Two sides of A4 for track record, highlighting the skills, expertise and experience of the applicant or applicants as relevant to the programme. This may include examples of prior successes and lessons learnt from running complex or multidisciplinary projects.

Seven pages of A4 to include:

  • why the applicant or applicants want the coordinator role and what you will bring to it
  • how the applicant or applicants will lead and develop a multidisciplinary consortium for developing a potential future research centre, whilst engaging with the diverse community (including researchers, industry, policymakers and users) in doing so
  • details on how equality, diversity and inclusion, and responsible research and innovation, will be integrated at the core of the proposed work
  • how much time the principal investigator and potential co-investigators expect to commit to the role and how they will manage existing commitments to undertake this
  • clear demonstrable links to stakeholders within the hydrogen community
  • how emerging developments and changes in the hydrogen landscape would be addressed
  • a description of the proposed plan of work for the six months and its context.


One side of A4.

The work programme should be illustrated with a simple diagrammatic work plan, such as a programme evaluation and review technique (PERT) or Gantt chart.

Justification of resources

Up to two sides of A4. A narrative description of the need for the resources requested.

Please ensure you justify all of the resources you request.


Up to two sides of A4 each for:

  • named postdoctoral staff
  • researcher co-investigators (research assistants who have made a substantial contribution to the proposal and will be employed on the project for a significant amount of time).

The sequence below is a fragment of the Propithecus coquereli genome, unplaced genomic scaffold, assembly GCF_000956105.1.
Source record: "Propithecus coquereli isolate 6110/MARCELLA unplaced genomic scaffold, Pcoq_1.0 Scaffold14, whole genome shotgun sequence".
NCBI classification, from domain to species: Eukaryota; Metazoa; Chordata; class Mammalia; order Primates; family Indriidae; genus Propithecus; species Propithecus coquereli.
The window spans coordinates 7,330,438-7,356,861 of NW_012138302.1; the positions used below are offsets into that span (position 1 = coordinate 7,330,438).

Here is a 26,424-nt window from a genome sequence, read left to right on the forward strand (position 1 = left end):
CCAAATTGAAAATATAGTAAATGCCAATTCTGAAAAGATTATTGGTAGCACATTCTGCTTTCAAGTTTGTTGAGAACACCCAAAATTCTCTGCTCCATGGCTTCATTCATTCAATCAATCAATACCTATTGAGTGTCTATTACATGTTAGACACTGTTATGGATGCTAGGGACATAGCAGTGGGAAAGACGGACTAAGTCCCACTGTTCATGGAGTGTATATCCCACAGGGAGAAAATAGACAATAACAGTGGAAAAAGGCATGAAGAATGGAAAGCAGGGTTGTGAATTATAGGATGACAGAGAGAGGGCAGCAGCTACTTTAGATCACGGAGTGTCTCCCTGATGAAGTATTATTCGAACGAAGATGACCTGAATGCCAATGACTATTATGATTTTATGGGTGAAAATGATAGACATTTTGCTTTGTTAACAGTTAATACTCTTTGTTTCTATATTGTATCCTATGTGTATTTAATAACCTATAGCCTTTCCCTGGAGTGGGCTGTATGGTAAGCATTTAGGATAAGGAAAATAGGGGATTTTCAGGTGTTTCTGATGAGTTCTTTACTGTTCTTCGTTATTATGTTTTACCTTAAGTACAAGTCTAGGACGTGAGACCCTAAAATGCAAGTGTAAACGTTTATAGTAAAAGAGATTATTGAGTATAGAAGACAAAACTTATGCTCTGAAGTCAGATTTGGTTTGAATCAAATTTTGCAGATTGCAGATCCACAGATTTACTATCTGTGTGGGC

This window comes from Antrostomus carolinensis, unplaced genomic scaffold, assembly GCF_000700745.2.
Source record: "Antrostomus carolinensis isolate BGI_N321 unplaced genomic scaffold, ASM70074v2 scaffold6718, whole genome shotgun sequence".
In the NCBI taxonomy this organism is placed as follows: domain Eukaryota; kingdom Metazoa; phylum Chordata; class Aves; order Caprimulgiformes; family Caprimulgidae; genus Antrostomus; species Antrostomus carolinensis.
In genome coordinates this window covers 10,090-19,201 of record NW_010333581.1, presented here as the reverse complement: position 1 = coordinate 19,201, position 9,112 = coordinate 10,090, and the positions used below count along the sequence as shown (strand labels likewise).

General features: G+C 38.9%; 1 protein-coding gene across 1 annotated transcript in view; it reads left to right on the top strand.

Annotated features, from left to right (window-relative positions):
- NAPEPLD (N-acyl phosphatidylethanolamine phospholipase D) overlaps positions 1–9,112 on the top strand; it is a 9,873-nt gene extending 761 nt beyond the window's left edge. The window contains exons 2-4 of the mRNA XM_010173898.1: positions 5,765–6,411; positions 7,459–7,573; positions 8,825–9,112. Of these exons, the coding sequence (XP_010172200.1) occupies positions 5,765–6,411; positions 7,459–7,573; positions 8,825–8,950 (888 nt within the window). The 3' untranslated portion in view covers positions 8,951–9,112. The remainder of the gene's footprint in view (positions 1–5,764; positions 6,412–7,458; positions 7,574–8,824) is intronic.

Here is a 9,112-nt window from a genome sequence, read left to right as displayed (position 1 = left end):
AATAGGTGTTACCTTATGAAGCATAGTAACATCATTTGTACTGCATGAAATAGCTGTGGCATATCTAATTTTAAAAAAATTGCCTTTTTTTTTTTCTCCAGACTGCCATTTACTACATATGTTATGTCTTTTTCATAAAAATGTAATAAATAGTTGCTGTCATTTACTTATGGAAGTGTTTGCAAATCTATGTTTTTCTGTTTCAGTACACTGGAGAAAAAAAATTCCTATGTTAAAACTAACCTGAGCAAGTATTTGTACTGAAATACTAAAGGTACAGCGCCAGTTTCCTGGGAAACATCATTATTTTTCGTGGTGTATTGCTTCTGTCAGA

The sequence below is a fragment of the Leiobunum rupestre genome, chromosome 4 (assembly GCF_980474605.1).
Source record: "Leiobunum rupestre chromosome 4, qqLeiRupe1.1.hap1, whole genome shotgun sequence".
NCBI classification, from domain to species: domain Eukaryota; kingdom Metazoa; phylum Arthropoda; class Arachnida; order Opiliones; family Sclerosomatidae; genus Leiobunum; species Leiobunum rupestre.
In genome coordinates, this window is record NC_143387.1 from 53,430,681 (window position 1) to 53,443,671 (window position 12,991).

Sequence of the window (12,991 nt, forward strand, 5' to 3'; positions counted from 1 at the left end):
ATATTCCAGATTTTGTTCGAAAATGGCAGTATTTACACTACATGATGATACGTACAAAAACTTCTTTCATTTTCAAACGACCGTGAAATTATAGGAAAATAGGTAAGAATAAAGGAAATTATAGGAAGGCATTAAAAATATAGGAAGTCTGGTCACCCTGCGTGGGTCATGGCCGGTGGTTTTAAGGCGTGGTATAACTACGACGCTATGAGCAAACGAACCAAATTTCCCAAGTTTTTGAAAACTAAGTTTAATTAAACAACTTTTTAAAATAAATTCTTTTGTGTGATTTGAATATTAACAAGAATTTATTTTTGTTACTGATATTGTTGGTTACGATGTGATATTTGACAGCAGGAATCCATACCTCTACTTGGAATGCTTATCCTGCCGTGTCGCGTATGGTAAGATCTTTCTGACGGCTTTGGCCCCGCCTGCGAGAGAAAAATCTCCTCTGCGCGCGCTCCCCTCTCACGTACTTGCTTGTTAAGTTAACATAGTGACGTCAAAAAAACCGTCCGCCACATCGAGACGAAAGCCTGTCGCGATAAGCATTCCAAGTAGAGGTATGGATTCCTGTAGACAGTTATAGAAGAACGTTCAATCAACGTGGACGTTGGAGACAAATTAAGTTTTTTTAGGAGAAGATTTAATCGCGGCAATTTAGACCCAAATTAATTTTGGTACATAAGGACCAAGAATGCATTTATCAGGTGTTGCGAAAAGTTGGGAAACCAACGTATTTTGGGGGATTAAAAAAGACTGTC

• visiting researchers.

Project partner letters of support (optional)

No page limit.

Project partner letters of support are not expected at this stage. However, applicants may include letters if inclusion of a partner is integral to an applicant’s plans and the letter is necessary to demonstrate the project partner’s commitment to delivering the aims of the proposal.

If included, project partner letters of support must be signed, dated (no more than six months before the call closing date) and on letterheaded paper.

Host organisation letter of support

Up to two sides of A4.

A senior leader within your organisation (such as head of department or pro-vice chancellor) must complete a statement in support of the application.

The statement should be on headed paper, signed, dated within six months of submission, and should state clearly the position held by the author. Note for co-investigators from other institutions, a host organisation statement is required from all institutions involved.

The statement should highlight the applicants key characteristics and skills which the institution feels highlights the applicant’s ability to lead in this role.

The statement should highlight the level of support that the host institution will be giving the applicant, specific to the development of the coordinator role and potential centre.

As it is expected that a successful coordinator will be the principal investigator of any potential centre (subject to additional funding and peer review), the host organisation should demonstrate its support for both this initial application and the coordinator potentially hosting the future centre.